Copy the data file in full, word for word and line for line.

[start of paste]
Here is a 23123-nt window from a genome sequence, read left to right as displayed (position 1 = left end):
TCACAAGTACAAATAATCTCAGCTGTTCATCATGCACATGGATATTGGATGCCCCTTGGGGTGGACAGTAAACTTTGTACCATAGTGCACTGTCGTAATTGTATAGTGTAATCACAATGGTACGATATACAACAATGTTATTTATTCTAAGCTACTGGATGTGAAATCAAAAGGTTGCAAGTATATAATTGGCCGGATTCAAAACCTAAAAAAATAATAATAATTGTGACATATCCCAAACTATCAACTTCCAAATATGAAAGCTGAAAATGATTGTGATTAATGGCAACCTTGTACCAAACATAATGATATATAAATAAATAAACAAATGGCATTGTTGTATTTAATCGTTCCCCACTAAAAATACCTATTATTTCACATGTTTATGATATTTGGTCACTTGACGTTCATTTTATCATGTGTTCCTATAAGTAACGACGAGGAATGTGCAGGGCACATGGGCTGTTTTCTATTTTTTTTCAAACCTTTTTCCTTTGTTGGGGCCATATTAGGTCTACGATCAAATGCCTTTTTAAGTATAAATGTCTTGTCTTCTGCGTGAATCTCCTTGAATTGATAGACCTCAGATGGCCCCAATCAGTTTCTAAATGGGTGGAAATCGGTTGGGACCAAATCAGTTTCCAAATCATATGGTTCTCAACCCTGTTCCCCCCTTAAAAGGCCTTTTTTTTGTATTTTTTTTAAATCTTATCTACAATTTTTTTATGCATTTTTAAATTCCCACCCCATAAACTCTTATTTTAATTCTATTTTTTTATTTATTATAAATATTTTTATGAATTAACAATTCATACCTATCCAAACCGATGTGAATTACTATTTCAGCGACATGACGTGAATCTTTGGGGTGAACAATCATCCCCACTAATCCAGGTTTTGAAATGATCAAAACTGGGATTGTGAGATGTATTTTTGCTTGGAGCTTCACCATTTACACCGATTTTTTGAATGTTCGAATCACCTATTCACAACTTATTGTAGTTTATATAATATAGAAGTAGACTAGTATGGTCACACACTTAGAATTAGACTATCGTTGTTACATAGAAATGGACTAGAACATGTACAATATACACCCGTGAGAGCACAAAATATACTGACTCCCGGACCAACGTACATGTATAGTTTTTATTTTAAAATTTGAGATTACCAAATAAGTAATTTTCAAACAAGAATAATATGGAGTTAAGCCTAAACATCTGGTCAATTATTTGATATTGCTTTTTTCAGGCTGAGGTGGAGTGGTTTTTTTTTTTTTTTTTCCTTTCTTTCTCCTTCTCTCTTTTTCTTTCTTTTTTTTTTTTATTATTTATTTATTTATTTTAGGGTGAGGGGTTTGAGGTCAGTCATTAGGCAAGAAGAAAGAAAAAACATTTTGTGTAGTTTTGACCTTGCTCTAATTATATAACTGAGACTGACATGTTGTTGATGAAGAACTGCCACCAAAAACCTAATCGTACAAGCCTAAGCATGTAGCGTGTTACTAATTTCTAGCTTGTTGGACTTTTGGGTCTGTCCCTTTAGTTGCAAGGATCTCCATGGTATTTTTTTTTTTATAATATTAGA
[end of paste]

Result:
Here is a 23123-nt window from a genome sequence, read left to right as displayed (position 1 = left end):
TCACAAGTACAAATAATCTCAGCTGTTCATCATGCACATGGATATTGGATGCCCCTTGGGGTGGACAGTAAACTTTGTACCATAGTGCACTGTCGTAATTGTATAGTGTAATCACAATGGTACGATATACAACAATGTTATTTATTCTAAGCTACTGGATGTGAAATCAAAAGGTTGCAAGTATATAATTGGCCGGATTCAAAACCTAAAAAAATAATAATAATTGTGACATATCCCAAACTATCAACTTCCAAATATGAAAGCTGAAAATGATTGTGATTAATGGCAACCTTGTACCAAACATAATGATATATAAATAAATAAACAAATGGCATTGTTGTATTTAATCGTTCCCCACTAAAAATACCTATTATTTCACATGTTTATGATATTTGGTCACTTGACGTTCATTTTATCATGTGTTCCTATAAGTAACGACGAGGAATGTGCAGGGCACATGGGCTGTTTTCTATTTTTTTTCAAACCTTTTTCCTTTGTTGGGGCCATATTAGGTCTACGATCAAATGCCTTTTTAAGTATAAATGTCTTGTCTTCTGCGTGAATCTCCTTGAATTGATAGACCTCAGATGGCCCCAATCAGTTTCTAAATGGGTGGAAATCGGTTGGGACCAAATCAGTTTCCAAATCATATGGTTCTCAACCCTGTTCCCCCCTTAAAAGGCCTTTTTTTTGTATTTTTTTTAAATCTTATCTACAATTTTTTTATGCATTTTTAAATTCCCACCCCATAAACTCTTATTTTAATTCTATTTTTTTATTTATTATAAATATTTTTATGAATTAACAATTCATACCTATCCAAACCGATGTGAATTACTATTTCAGCGACATGACGTGAATCTTTGGGGTGAACAATCATCCCCACTAATCCAGGTTTTGAAATGATCAAAACTGGGATTGTGAGATGTATTTTTGCTTGGAGCTTCACCATTTACACCGATTTTTTGAATGTTCGAATCACCTATTCACAACTTATTGTAGTTTATATAATATAGAAGTAGACTAGTATGGTCACACACTTAGAATTAGACTATCGTTGTTACATAGAAATGGACTAGAACATGTACAATATACACCCGTGAGAGCACAAAATATACTGACTCCCGGACCAACGTACATGTATAGTTTTTATTTTAAAATTTGAGATTACCAAATAAGTAATTTTCAAACAAGAATAATATGGAGTTAAGCCTAAACATCTGGTCAATTATTTGATATTGCTTTTTTCAGGCTGAGGTGGAGTGGTTTTTTTTTTTTTTTTTCCTTTCTTTCTCCTTCTCTCTTTTTCTTTCTTTTTTTTTTTTATTATTTATTTATTTATTTTAGGGTGAGGGGTTTGAGGTCAGTCATTAGGCAAGAAGAAAGAAAAAACATTTTGTGTAGTTTTGACCTTGCTCTAATTATATAACTGAGACTGACATGTTGTTGATGAAGAACTGCCACCAAAAACCTAATCGTACAAGCCTAAGCATGTAGCGTGTTACTAATTTCTAGCTTGTTGGACTTTTGGGTCTGTCCCTTTAGTTGCAAGGATCTCCATGGTATTTTTTTTTTTATAATATTAGA